Children in the modern world are being exposed to a set of environmental pressures that are unique in human history and this seems to be having a profoundly negative impact on their health and wellbeing.
Flourishing is our birthright – young children are citizens with biological and developmental rights and every child deserves to be provided with an environment that nurtures his or her unique skills, capacities and potential.
The Early Years is the single most important period of our lifespan – our early environments and experiences profoundly influence brain development and the conditions and later mindsets necessary for healthy physical, mental and emotional growth.
The Early Years starts at conception – the health and wellbeing of mothers is essential for the healthy development of the child. Stressed-out and unhappy mothers can create negative epigenetic markers that predispose their children to weaker developmental outcomes.[i]
Relational wellbeing lies at the core of human thriving – we are social beings and the love, affection and consistency of our early caregivers is essential for our development.
Those seeking to reduce deficits and strengthen the economy should make significant investment in early childhood and relational wellbeing - child abuse and neglect is the single most costly cause of mental illness, the single most common cause of drug and alcohol abuse, and a significant contributor to leading causes of death such as diabetes, heart disease, cancer, stroke, and suicide.[ii]
Childhood is increasingly being medicalised – children as young as three are now regularly being prescribed medication to manage their behaviour
Early Years Policymaking should be based upon the new Science of Human Learning and Development – given what we now know it is inexcusable for any government to implement policies that ignore global evidence, are potentially damaging to human flourishing and threaten the health, wealth and sustainability of their populations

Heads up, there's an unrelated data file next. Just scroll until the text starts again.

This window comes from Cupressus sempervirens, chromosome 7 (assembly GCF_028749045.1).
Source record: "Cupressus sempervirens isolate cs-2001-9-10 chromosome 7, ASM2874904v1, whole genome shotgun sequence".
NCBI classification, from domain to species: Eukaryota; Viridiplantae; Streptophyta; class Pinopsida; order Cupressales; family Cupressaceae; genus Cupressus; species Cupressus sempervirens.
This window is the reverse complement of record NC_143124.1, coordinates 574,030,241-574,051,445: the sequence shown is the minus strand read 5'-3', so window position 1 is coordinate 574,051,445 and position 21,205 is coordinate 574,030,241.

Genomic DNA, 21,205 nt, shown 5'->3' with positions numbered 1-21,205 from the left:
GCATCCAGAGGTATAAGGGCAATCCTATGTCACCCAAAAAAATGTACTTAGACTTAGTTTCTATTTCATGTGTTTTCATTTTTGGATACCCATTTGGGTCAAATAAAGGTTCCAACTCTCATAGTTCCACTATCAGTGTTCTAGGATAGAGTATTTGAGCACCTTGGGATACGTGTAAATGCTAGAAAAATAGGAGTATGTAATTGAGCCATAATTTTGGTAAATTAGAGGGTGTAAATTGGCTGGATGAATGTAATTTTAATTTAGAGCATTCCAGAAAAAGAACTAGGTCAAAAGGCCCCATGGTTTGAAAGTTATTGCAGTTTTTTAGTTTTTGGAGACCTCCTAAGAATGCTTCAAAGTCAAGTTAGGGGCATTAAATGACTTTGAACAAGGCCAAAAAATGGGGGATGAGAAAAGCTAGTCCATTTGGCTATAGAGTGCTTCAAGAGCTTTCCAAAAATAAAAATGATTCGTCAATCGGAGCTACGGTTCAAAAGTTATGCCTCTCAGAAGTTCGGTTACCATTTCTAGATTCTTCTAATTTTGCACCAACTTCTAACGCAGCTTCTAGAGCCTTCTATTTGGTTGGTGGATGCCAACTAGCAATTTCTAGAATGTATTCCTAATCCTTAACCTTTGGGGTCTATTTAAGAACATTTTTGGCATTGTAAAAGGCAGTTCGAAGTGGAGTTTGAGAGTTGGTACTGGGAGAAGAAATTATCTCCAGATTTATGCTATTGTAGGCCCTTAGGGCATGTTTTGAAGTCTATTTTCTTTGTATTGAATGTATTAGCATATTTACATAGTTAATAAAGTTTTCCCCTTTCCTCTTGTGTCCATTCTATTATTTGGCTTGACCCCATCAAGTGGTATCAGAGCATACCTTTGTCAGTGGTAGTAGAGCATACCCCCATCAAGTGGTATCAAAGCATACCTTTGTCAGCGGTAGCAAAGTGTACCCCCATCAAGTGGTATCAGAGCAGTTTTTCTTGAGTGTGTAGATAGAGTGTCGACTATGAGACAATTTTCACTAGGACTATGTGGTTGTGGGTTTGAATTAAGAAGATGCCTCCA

We need to protect and nurture the spirit of the child – children are naturally curious, playful, joyful and full of love. We need to ensure that adult-led systems recognise the whole child by nurturing the spirit, inspiring the mind and engaging the heart.
[i] Cao-Lei, L, Laplante, D, King ,S, Prenatal Maternal Stress and Epigenetics: Review of the Human Research, Current Molecular Biology Reports, March 2016, Volume 2, Issue 1,pp 16–25
[ii] Bessel A. van der Kolk, The Body Keeps the Score: Brain, Mind, and Body in the Healing of Trauma
Children's Charter of Rights
'Children have the right to be recognised as subjects of individual, legal, civil, and social rights; as both source and constructors of their own experience, and thus active participants in the organisation of their identities, abilities, and autonomy, through relationships and interaction with their peers, with adults, with ideas, with objects and with the real and imaginary events of intercommunicating worlds.'